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From Aidan Skinner <aidan.skin...@gmail.com>
Subject Re: version number proposal
Date Tue, 03 Feb 2009 15:11:21 GMT
On Tue, Feb 3, 2009 at 12:05 PM, Rafael Schloming <rafaels@redhat.com> wrote:

> Aidan Skinner wrote:

> One view is that JMS is API stable, and other clients are not, therefore JMS
> gets a nice stable version number, and the other components don't. However
> in some ways that's a bit missleading since we're not trying to version the
> JMS API (we don't need to, it already has its own version number), we're
> versioning our *implementation* of JMS, and to a much greater extent the
> maturity of our *implementation* does depend on the other pieces of the
> project, e.g. the broker, and the level of interop with other clients, and
> one version number better reflects *that* reality.

That's a fair point. I hate multiple realities. Damn you Hugh Everett!

>> I'm not sure that similar looking/feeling APIs are really desierable.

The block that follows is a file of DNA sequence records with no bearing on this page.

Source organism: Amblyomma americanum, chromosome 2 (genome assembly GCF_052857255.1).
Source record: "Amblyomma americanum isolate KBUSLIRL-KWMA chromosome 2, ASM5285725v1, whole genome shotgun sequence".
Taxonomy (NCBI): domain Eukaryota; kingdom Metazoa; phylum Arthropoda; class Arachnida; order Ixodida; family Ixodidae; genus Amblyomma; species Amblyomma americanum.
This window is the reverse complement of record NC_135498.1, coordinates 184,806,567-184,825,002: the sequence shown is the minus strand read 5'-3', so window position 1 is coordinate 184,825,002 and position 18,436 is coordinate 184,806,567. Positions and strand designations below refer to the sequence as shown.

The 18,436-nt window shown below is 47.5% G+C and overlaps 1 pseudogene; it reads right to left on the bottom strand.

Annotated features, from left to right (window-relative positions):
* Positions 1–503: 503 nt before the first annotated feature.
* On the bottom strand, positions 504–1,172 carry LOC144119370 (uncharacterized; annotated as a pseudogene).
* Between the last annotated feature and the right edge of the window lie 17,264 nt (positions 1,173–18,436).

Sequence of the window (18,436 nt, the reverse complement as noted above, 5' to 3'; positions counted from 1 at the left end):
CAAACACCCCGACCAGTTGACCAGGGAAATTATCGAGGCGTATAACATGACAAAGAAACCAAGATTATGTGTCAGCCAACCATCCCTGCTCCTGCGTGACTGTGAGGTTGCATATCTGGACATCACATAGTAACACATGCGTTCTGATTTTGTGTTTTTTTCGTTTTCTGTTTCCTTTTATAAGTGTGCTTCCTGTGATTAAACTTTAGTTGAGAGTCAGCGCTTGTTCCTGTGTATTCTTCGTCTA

>> I'd rather see idiomatic APIs that feel comfortable and natural in the
>> language than shoe-horning JMS into C++.

> That said, my statement in no way implied that we should mindlessly
> translate JMS into the other languages, simply that we need some set of APIs
> that are at a similar level of abstraction such that they can each support
> multiple protocols underneath.

I misinterpreted you in that case, those are both things I can get behind. :)

> As for dotnet, I think that probably deserves its own discussion, since the
> issue there is really more about how we are going to maintain the thing
> going forward, and less about what it's current version number should be.

Yeah, totally different thread that one.

>> I could buy into s/M/0./ for everything (but not s/M/1./). I know some
>> people are opposed to releasing 0.x versions for marketing reasons,
>> but that essentially removes any useful information from the rev.
>
> I agree, and personally I don't think marketing should enter into the
> version number discussion. I think once you let marketing in, you've removed
> all hope for sane and useful version numbers. ;)

Indeed, incrementing releases are the way that goes and often not even
monotonically.

- Aidan

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